“We have never seen these people in our city. They were all strangers. I see them as opportunists who join forces with those who seize power. These supporters were allowed to hold rallies,” the Mandalay resident said.

COUP.jpg

Demonstrators calling for democracy in Myanmar take part in a rally outside the Association of Southeast Asian Nations (ASEAN) building in Jakarta, April 24, 2021. [AFP]

For its part, the Burmese junta-appointed foreign ministry issued a statement on Tuesday about Myanmar’s no-show at the summit. Myanmar was not boycotting the summit but merely not attending it because ASEAN had denied the military government representation, the junta said.

Junta spokesman Zaw Min Tun told RFA that the administration finds “discrimination against each other and … pressure on each other in our internal affairs,” unacceptable.

Myanmar is a sovereign country and already has strong international friendships, he said.

Those purported friends do not include the U.S., based on President Joe Biden's comments at the ASEAN-U.S. summit later on Tuesday.

“He [Biden] expressed grave concerns about the military coup and horrific violence in Burma and called on the country’s military regime to immediately end the violence, release those unjustly detained, and restore Burma’s path to democracy,” the White House said in a statement.

“He expressed support for ASEAN efforts to hold the Burmese military regime accountable to the five-point consensus.”

President Biden met with ASEAN leaders after National Security Advisor Jake Sullivan held virtual talks a day earlier with representatives of the National Unity Government, the shadow civilian government in Myanmar, to underscore Washington’s support for the NUG, the White House said.

Biden, who as president was taking part in his first meeting with ASEAN leaders, also announced the intention to provide up to $102 million in new initiatives to expand the U.S.-ASEAN Strategic Partnership.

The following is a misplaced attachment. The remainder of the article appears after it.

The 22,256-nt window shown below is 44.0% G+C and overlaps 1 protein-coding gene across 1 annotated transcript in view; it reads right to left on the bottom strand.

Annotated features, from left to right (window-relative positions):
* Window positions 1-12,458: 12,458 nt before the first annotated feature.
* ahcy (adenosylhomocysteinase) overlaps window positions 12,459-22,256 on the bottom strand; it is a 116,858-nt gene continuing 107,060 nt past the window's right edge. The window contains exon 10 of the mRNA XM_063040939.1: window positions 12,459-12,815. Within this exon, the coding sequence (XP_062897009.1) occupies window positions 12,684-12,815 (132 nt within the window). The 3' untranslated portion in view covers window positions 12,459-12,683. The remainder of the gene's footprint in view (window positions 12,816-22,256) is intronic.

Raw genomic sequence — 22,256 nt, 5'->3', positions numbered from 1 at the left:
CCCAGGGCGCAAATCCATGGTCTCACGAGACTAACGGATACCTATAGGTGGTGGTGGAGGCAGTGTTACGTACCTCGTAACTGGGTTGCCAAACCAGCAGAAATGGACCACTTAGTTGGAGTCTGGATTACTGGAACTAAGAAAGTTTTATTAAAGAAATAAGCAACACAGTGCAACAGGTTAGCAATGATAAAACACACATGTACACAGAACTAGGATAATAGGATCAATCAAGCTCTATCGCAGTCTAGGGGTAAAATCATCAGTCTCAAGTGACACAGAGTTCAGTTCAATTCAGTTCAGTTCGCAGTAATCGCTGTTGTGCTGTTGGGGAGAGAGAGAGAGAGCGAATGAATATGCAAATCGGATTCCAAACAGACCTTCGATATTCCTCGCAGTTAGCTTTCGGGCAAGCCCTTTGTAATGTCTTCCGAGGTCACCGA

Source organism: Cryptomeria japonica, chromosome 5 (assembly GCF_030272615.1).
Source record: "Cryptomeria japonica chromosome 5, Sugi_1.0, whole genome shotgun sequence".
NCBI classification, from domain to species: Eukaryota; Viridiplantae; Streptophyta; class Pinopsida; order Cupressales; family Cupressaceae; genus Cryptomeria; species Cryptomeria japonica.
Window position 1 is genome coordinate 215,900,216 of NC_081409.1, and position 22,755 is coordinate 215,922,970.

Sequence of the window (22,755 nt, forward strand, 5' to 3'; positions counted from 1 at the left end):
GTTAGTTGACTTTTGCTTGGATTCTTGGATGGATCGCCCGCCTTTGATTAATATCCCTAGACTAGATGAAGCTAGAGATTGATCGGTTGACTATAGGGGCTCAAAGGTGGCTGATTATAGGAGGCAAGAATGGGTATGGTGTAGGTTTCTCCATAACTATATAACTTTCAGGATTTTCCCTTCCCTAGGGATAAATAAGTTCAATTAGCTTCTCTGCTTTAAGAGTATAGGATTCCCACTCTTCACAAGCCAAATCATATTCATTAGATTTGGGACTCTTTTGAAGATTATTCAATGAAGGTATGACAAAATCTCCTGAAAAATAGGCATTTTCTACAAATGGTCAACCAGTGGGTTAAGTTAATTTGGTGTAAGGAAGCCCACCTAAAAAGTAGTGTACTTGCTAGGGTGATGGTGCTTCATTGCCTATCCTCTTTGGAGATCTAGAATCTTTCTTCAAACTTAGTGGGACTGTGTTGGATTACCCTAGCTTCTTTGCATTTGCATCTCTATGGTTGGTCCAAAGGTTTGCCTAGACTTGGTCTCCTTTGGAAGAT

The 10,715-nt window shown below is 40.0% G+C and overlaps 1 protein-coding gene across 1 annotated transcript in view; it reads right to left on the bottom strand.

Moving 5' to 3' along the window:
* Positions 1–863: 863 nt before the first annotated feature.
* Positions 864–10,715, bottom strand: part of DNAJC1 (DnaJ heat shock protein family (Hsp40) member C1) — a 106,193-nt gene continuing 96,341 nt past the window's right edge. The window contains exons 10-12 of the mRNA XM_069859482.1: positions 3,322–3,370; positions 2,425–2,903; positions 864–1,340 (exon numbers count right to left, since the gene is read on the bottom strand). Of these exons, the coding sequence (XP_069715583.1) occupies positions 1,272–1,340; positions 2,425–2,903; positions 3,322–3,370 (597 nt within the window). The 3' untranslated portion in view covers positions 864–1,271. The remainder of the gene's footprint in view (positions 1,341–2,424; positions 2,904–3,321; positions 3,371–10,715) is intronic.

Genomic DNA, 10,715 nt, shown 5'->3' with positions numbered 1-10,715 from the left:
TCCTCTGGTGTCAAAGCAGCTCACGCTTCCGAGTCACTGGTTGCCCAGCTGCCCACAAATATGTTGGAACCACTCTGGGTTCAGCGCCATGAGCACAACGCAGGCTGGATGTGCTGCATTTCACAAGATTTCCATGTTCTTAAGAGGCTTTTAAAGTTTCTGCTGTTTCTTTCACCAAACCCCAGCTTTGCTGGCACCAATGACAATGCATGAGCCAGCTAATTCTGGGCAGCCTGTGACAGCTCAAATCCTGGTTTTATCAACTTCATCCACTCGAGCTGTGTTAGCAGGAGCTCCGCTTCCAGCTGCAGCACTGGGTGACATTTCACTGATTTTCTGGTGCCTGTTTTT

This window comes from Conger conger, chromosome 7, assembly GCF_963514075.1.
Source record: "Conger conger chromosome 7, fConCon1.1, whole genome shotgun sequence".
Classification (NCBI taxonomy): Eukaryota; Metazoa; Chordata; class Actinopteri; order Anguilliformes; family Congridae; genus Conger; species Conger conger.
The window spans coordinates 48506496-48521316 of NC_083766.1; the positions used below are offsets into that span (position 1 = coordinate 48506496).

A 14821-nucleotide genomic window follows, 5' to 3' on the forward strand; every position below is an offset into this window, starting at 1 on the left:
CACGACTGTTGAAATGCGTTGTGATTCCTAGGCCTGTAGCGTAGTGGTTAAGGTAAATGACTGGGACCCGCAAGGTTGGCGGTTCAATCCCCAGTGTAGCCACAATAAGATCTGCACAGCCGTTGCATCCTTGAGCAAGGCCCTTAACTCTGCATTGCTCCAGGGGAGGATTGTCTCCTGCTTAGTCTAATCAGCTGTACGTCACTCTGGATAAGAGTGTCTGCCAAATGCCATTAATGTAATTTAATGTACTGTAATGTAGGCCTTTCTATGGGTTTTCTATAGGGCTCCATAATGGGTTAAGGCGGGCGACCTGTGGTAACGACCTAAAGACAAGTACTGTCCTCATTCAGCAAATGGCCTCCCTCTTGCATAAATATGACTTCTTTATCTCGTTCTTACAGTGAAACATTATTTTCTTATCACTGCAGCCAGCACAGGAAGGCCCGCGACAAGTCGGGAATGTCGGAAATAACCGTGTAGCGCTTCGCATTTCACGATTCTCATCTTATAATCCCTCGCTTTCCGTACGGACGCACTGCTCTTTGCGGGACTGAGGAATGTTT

The money will go toward supporting Southeast Asia’s recovery from COVID-19, addressing the climate crisis, promote economic growth, and developing human capital, the White House said.

Indo-Pacific region, South China Sea

Other regional issues discussed by ASEAN members included the bloc’s Indo-Pacific outlook and the situation in the disputed South China Sea, whose claimants include ASEAN members the Philippines, Malaysia, Vietnam and Brunei.

The ASEAN chair’s statement noted that some member-states expressed concerns about land-reclamation activities and damage to the marine environment in the South China Sea that “have eroded trust and confidence, increased tensions, and may undermine peace, security, and stability in the region.”

The statement did not say which nation or nations were responsible for these activities, although satellite images and regional observers point to China.

Additionally, in recent weeks, two separate Chinese survey ships have sailed into Indonesian and Malaysian waters in the South China Sea. While Indonesia played down the intrusions, Malaysia summoned the Chinese envoy to protest.

At Tuesday’s summit, Philippine President Rodrigo Duterte said ASEAN needed to “remain strong” amid China’s challenge.

He noted that Beijing’s expansive claims to the South China Sea had been invalidated through a 2016 ruling by the International Court of Arbitration in The Hague. The court ruled those claims invalid under the 1982 the United Nations Convention on the Law of the Sea, or UNCLOS.

Similarly, Malaysian Prime Minister Ismail Sabri Yaakob said Tuesday, “matters relating to the South China Sea must be resolved peacefully and constructively, in accordance with universally recognized principles of international law, including the 1982 UNCLOS.”

China has never accepted the international tribunal’s ruling.

Biden, in his remarks, said however that Washington was committed to “working with our allies and partners to defend against threats to the international rules-based order and to promote a free and open Indo-Pacific.”

Marielle Lucenio in Manila, Ahmad Syamsudin in Jakarta, Muzliza Mustafa in Kuala Lumpur, Shailaja Neelakantan in Washington and the Myanmar Service of Radio Free Asia contributed to this report.